Winter Super Saturday for Russell County Students
By Hannah England
Gifted and Talented Coordinator
During the month of February, students usually learn about President’s Day, celebrate Valentine’s Day, and try to build a snowman on a snow day. However, this past February students from Russell County Schools embarked upon an exciting adventure where they learned so much more.
Twenty-six students representing second through eighth grade participated in Western Kentucky University’s Winter Super Saturday sessions where they explored their passions in math, science, history, art, and technology. According to The Center for Gifted Studies, “Super Saturdays encourages students in grades one to eight who are of high ability or have high interest in a topic to pursue their passions outside the regular classroom. Through a minds-on, hands-on approach to learning, students explore and investigate such areas as math, art, science, history, writing, music, and performance under the thoughtful guidance of experienced teachers and in the company of enthusiastic, like-minded peers.” Russell County students learned how to become successful entrepreneurs, operate Virtual Reality technology, create replicas of human organs, produce various styles of artwork, and a plethora of other activities.
Not only did students receive the opportunity to attend Super Saturday sessions, but they were also taught a valuable lesson about the positive effects associated with giving to others. With the financial help of the Wicker Quinn Family Foundation, Russell County Schools were able to award twenty scholarships to students who were interested in attending the workshops. Each scholarship covered the cost of the workshop, lunch, and transportation for each session. These acts of kindness provided students with the confidence to turn their dreams into reality.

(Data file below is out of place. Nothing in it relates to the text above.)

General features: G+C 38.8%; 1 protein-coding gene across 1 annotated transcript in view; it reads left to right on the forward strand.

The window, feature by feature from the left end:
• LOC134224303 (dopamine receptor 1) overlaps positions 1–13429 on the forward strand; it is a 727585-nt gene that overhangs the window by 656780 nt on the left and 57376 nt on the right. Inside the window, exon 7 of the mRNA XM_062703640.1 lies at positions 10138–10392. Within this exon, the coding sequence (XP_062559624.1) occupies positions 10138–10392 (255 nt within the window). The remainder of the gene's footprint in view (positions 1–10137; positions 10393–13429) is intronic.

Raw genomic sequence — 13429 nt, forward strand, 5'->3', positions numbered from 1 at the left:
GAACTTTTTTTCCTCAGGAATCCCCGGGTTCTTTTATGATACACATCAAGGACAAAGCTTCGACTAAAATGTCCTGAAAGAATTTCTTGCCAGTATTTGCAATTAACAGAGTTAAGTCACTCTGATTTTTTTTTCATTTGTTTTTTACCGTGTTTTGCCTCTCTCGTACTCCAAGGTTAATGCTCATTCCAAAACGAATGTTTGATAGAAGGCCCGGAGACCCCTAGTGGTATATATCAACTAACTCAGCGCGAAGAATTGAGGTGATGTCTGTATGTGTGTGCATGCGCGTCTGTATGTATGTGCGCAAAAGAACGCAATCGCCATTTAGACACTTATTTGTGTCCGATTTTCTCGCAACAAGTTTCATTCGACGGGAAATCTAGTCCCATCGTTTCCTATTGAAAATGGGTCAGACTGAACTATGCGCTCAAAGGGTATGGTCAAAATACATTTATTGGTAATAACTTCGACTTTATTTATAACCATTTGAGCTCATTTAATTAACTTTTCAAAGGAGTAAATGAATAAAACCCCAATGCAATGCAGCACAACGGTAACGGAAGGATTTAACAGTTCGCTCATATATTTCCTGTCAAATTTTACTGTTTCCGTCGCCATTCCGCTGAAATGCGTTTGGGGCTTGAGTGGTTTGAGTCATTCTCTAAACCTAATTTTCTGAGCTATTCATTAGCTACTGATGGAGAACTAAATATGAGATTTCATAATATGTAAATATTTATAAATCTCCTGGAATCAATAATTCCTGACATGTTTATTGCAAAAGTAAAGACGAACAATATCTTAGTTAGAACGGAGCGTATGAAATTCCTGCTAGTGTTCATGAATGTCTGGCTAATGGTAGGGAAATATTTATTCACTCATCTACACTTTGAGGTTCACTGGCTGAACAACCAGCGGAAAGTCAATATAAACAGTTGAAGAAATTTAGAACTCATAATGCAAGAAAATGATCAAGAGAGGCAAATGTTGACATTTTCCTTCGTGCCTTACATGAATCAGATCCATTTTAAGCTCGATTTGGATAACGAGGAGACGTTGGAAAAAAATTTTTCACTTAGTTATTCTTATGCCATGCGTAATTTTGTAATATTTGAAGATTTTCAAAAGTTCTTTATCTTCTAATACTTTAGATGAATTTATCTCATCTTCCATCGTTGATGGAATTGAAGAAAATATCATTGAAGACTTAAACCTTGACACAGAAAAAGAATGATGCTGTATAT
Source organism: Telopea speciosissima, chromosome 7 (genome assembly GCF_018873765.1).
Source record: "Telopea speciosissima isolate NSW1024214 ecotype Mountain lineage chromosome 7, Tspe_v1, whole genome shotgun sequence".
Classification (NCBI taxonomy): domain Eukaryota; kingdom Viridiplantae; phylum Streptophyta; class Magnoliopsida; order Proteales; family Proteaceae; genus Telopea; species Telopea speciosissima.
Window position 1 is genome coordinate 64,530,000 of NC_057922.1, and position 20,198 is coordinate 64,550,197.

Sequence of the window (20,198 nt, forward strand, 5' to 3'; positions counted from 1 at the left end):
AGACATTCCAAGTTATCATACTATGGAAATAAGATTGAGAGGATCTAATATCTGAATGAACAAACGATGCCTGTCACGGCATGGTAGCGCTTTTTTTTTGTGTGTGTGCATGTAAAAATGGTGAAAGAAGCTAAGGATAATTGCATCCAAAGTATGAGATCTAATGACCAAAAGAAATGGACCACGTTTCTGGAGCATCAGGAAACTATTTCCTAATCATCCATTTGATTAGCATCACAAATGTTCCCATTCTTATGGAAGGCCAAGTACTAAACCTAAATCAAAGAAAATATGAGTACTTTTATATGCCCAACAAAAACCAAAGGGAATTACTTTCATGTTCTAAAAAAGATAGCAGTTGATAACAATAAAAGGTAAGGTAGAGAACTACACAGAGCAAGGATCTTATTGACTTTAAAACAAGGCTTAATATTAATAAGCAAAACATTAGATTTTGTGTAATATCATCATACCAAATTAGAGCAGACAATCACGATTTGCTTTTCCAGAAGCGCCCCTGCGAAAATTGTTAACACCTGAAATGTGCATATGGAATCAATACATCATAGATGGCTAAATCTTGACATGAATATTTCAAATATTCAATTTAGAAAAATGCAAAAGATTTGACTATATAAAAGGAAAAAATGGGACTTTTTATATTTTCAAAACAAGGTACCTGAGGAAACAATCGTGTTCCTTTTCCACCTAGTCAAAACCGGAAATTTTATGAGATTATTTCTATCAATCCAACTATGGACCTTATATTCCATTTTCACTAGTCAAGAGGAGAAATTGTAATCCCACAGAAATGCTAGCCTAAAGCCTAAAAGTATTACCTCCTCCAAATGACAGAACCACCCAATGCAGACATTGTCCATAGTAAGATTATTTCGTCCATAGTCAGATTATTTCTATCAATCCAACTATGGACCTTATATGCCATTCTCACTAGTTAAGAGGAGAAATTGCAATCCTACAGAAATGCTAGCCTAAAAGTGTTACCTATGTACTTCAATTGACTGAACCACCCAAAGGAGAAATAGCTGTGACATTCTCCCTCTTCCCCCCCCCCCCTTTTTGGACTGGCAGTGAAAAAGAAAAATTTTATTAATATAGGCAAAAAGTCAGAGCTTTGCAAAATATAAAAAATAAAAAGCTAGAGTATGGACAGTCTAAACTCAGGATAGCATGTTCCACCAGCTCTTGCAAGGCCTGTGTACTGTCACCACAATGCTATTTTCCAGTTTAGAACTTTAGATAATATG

It is evident to see from the smiles that every student had a blast while attending the workshops. Students were able to engage in challenging activities with like-minded peers while visiting a college campus. Students were also introduced to the physical attributes associated with living in a larger city.
This experience would not have been possible without the Wicker Quinn Family Foundation established by Mr. Kent Wicker and Mrs. Karen Quinn. Their generosity is making such an impact on the students of Russell County. Also, a special thank you to Superintendent Mr. Ford and the Russell County Board of Education for their support and encouragement. In conclusion, the positive outcomes from this experience can best be summed up by a quote from Mr. Benjamin Franklin, “An investment in knowledge pays the best interest.”